Home About us Current issue Back issues Submission Instructions Advertise Contact Login   

Search Article 
  
Advanced search 
 
Saudi Journal of Kidney Diseases and Transplantation
Users online: 914 Home Bookmark this page Print this page Email this page Small font sizeDefault font size Increase font size 
 

LETTER TO THE EDITOR Table of Contents   
Year : 1995  |  Volume : 6  |  Issue : 1  |  Page : 53-54
Idiopathic Focal and Segmental Glomerulosclerosis


Hamad General Hospital, Doha, Qatar

Click here for correspondence address and email
 

How to cite this article:
Akl K. Idiopathic Focal and Segmental Glomerulosclerosis. Saudi J Kidney Dis Transpl 1995;6:53-4

How to cite this URL:
Akl K. Idiopathic Focal and Segmental Glomerulosclerosis. Saudi J Kidney Dis Transpl [serial online] 1995 [cited 2020 Jul 5];6:53-4. Available from: http://www.sjkdt.org/text.asp?1995/6/1/53/40900
Dear Sir,

With interest I read the article by Singh et al "Ten years follow-up of idiopathic focal and segmental glomerulosclerosis" [1] .

The authors combined children with adults even though there are differences in the presentation, course and response to therapy. Furthermore, their definitions of proteinuria, hypertension, and remission do not apply to children. For example, a urinary protein excretion of 1 gram per 24 hours and a blood pressure of 120/80 mm Hg represent nephrotic range proteinuria and significant hypertension respectively for a one year old child. As for presentation, many children with onset of focal segmental glomerulosclerosis (FSGS) in the first year of life have a non-responsive form of this disease which is even different from that of childhood.

We have two such families with six afflicted children. In one family, the serum triglycer­ides exceeded 2000 mg% which is much higher than usual nephrotics. All three members developed renal failure in two-three years after onset. The significance of the hyperlipidemia in pathogenesis and whether it may serve as a marker for the disease remains to be known.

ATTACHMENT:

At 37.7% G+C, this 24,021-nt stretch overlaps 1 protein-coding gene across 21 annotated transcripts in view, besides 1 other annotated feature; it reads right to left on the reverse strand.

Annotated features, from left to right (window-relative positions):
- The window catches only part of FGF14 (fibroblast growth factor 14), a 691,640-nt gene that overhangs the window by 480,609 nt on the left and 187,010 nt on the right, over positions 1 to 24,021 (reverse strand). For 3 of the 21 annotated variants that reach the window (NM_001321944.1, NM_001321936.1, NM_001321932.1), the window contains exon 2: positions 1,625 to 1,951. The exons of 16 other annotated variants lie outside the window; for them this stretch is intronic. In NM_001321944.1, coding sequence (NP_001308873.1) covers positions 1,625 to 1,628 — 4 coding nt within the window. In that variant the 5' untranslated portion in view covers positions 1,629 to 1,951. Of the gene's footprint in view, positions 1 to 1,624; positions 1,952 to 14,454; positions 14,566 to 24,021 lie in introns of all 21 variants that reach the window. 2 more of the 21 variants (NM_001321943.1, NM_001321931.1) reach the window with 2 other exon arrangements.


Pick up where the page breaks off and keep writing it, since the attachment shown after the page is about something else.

Regarding therapy, the authors, administered alternate day steroids for eight weeks only. In a recent report by Banfi, et al, out of 59 adult nephrotics with FSGS, 27 patients received steroids alone, 19 received oral steroids with immunosuppression, and 13 had immunosuppression alone [2] . Steroids were given for 6 to 9 months in a dose of 0.5-1.0 mg/kg/day. Among the whole group, 61% responded. Only 5.5% of patients who responded to therapy developed renal failure as compared to 70% among non­responders [2] .

 
   References Top

1.Singh RG, Agarwal DK, Usha et al. Ten years follow-up of idiopathic focal and segmental glomerulosclerosis. Saudi J Kidney Dis Transplant 1994;5(3):354-8.  Back to cited text no. 1    
2.Banfi G, Moriggi M, Sabadini E, et al. The impact of prolonged immunosuppression on the outcome of idiopathic focal-segmental glomerulosclerosis with nephrotic syndrome in adults. A collaborative retrospective study. Clin Nephrol 1991;36:53-9.  Back to cited text no. 2    

Top
Correspondence Address:
Kamal Akl
FAAP Consultant Pediatric Nephrologist, Hamad General Hospital, P.O. Box 3050 Doha
Qatar
Login to access the Email id


PMID: 18583844

Rights and Permissions




 

Top
 
 
    Similar in PUBMED
    Search Pubmed for
    Search in Google Scholar for
    Email Alert *
    Add to My List *
* Registration required (free)  
 


 
    References
 

 Article Access Statistics
    Viewed866    
    Printed43    
    Emailed0    
    PDF Downloaded155    
    Comments [Add]    

Recommend this journal